Bachelor of Science
Major or Concentration
Proteins can enter the nucleus by simple diffusion or by a facilitated transport mechanism known as nuclear import. Facilitated transport requires the presence of a nuclear localization signal (NLS), a relatively short, eight amino acid peptide embedded in the primary structure of the protein (Alberts et al. 2008). The long-term goal of this research project is to create recombinant plasmid expression vectors that can be used by future undergraduate students to study the cellular localization of proteins, including an expression vector to study nuclear import and the nuclear localization signal (NLS). Due to its relatively high molecular weight and its natural fluorescence, a fusion protein consisting of multiple copies of green flourescent protein (GFP) linked to an NLS is an ideal reporter protein for nuclear localization studies. The specific objective of this research study is to create plasmids of various molecular weights containing zero NLSs. The three NLSs were removed from the two plasmids created by Krumpos et al., creating plasmids containing two copies of GFP open reading frames (ORFs) and the GFP ORFs but lacking the three NLSs. The expression of these plasmids in mammalian cells will result in the synthesis of a fusion protein cotaining 2 copies of the GFP protein (total molecular weight approximately 54,000 Daltons) and a fusion protein containing 3 copies of the GFP protein (total molecular weight approximately 81,000 Daltons), respectively. The Lack of NLSs in these expressed proteins will prevent them utilizing the classical nuclear import mechanism and limit them to entry into the nucleus via simple diffusion.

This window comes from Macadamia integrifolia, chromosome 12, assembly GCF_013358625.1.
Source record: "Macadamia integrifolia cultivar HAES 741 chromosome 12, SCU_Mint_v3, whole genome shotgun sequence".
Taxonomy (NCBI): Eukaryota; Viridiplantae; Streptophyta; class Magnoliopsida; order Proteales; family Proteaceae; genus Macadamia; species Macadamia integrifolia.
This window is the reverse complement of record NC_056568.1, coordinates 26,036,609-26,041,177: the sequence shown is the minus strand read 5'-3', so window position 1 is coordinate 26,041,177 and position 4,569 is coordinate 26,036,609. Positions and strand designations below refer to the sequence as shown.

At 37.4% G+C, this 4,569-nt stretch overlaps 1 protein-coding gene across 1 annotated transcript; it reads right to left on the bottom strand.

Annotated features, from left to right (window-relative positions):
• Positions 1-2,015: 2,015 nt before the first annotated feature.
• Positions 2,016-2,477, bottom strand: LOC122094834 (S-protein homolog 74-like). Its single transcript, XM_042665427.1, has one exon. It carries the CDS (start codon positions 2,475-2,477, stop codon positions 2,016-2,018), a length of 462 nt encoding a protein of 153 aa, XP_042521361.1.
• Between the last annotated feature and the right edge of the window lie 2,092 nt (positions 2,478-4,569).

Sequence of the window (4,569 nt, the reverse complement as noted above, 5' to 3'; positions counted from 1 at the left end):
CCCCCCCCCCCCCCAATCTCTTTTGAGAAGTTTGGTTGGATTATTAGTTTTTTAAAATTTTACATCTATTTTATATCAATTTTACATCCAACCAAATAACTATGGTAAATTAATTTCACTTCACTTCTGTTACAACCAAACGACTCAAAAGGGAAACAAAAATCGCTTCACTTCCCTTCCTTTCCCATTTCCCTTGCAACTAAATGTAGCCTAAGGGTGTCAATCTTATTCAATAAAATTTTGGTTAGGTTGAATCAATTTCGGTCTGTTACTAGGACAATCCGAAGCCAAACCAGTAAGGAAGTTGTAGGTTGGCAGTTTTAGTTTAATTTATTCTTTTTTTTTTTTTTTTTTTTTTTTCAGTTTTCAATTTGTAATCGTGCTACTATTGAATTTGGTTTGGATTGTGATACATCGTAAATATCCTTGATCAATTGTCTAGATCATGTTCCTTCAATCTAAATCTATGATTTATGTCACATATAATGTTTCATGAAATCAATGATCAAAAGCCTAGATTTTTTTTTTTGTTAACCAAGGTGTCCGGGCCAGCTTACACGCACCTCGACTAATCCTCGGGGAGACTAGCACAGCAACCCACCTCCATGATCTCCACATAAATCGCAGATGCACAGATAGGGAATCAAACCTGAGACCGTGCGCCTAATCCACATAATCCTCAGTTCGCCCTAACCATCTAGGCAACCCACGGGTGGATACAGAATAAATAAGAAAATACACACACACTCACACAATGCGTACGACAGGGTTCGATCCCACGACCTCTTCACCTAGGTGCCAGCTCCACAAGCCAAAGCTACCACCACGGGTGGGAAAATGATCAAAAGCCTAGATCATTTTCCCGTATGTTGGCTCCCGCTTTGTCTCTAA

Thomas, Rachel Ann, "Genetically Engineering Plasmid Expression Vectors to Study Cellular Localization of Reporter Proteins" (2016). Student Research Submissions. 75.